Financial implications of the Walter Reed Neglect Scandal

Walter Reed Army Medical Center (henceforth herein Walter Reeds) was in its early years reputed for its comprehensive rehabilitation approach, that ensured maximum recovery of military personnel who had been injured or disabled (Blum, 2008). During its formation, in 1909, the medical center was charged with integration of patient care, teaching and research; and providing, to American servicemen, the highest standard of care (Blum & Fee, 2008). From an organization offering military medicine, Walter Reeds had been transformed into an institution providing rehabilitative therapy for personnel suffering from disabilities to help them successfully integrate back in the community to the best possible extent (Blum, 2008). The center rapidly expanded during the World War I and II with later wars such as the Korean and Vietnam ones providing a high number of clients to the center (Blum & Fee, 2008). Out of such increased need for its services the center had expanded its facilities to include an institute of research, an armed forces pathology institute, a physical disability agency of the Army, and other smaller units that continue to serve clients to date (Blum & Fee, 2008).

Despite this bright history, the institute’s problems began with the wars in Iraq and Afghanistan.  The center was noted for its inefficiency in offering the rightful care and service to veterans who had returned from Iraq and Afghanistan. In focus group interviews conducted by the Department of Veteran Affairs in August 2004, many veterans of the Iraq and Afghanistan wars had for instance expressed their frustration and anger with the bureaucracy they had to go through to access care at medical center (Heltman & Mercer, 2007).  Such inefficient operation of the center was finally brought in the limelight in February 2007, through a series of articles published in the Washington Post. One of the articles for instance documented the widespread neglect and frustration of soldiers who were recuperating from the injuries sustained while serving the military in Iraq and Afghanistan wars (Priest & Hull, 2007). Some of these effects resulted from the lengthy medical processing that at times involved filing as much as 22 documents with eight diverse commands that were mainly off-post (Priest & Hull, 2007). Delays also resulted from existence of information systems that were not synchronized to communicate with one another making record keeping and effective operations a time consuming task (Priest & Hull, 2007).  Following the intensive media coverage of the situation various investigations were instituted revealing the inefficiency at the center to have been institutionalized with inadequate funding catalyzing the quick dilapidation of facilities at the medical center (Blum & Fee, 2008).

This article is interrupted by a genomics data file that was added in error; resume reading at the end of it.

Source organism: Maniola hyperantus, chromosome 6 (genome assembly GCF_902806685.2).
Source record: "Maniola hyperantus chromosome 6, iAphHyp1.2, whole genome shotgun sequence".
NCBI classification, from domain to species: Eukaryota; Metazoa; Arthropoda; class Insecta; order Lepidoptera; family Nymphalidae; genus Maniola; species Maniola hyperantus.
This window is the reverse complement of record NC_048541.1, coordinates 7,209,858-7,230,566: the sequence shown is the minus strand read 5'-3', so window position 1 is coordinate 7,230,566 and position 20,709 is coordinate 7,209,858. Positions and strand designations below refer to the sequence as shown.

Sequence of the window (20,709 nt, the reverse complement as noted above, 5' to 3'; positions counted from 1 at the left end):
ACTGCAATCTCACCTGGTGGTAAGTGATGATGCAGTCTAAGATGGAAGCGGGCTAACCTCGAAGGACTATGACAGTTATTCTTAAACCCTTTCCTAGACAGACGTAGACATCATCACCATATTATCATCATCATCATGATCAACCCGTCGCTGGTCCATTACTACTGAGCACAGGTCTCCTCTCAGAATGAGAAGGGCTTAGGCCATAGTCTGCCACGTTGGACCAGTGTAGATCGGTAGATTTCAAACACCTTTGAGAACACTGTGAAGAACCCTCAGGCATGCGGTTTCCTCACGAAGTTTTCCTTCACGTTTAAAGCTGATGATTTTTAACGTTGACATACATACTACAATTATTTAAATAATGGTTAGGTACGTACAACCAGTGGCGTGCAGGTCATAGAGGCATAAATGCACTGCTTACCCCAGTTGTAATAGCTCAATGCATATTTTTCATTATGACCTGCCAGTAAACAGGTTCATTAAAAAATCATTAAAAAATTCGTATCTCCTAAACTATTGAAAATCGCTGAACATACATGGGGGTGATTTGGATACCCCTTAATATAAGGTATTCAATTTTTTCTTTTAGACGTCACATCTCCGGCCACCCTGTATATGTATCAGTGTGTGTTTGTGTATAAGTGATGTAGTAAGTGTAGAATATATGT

The Walter Reed issue bears various implications for the future of military health system. The purpose of this paper is to assess the financial, ethical and legal implications of the Walter Reeds Army Medical Center and Veterans Administration facilities healthcare management issue and offer possible solutions to the issue. The financial, ethical and legal implications are first addressed then possible solutions to the issue presented noting the solutions that have already been implemented. Finally the paper will present a plan that can be used to address the issue identifying the roles of various participants, the obstacles that may be faced with the suggested solutions and the approaches to overcome these obstacles. Proceed to part 2 here.

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